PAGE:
Although under a single umbrella, it is most likely that each brand is treated as an individual business within the organization. With their own profit/loss statement. Maintaining brand loyalty, market share, price points, manufacturing, distribution, advertising, margins, positioning of brands within a geographical area etc. all come into play with each individual brand. There are pro's and con's to this kind of business model.
Ultimately,it is the quality of the tool that maintains brand loyalty. Sears did not fail to realize this, what they failed to do is maintain it!. As their market share dwindled (primarily due to growing competition and online sales) so did the profit. To maintain margins and profit they sacrificed quality. This worked in the short term for those making the decisions and they personally gained from it, however they had to know full well that in the long run it would not last and neither did they. I believe they milked the name for all they could, padded their personal accounts handsomely and then got the hell outta Dodge. The last few years has seen a slow but steady resurgence in the quality of the Craftsman brand, hopefully B&D will continue to grow it again.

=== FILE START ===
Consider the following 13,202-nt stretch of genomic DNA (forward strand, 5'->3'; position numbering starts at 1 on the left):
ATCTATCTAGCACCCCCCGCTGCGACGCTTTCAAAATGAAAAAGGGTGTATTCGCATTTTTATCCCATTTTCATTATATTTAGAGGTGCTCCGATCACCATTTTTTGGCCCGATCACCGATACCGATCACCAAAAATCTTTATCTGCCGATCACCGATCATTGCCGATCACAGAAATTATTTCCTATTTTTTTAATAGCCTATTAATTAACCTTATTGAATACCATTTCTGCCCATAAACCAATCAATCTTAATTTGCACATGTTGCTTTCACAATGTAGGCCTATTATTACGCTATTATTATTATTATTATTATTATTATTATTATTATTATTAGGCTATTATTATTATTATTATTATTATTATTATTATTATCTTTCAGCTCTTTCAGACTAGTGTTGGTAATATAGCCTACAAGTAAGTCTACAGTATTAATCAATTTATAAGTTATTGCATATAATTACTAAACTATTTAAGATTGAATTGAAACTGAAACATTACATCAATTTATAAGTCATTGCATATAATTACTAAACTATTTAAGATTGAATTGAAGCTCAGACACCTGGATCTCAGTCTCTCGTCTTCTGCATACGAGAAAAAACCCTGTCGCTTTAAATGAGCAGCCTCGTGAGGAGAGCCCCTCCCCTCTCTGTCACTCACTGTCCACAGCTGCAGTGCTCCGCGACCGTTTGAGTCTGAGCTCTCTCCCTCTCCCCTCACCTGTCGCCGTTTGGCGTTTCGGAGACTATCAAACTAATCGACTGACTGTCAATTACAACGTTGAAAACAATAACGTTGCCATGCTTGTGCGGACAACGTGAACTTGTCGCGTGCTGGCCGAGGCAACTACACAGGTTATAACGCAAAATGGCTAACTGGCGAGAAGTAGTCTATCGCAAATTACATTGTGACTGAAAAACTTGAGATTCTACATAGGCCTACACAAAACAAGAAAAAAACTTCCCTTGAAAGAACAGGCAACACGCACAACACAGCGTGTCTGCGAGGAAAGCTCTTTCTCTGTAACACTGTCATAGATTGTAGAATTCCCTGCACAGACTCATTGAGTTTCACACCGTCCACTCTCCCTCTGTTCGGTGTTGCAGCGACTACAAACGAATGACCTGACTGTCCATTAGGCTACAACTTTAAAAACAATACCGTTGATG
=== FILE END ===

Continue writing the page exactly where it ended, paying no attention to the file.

"..... limited only by imagination"
"Just smile and wave boys, smile and wave"
Skipper the Penguin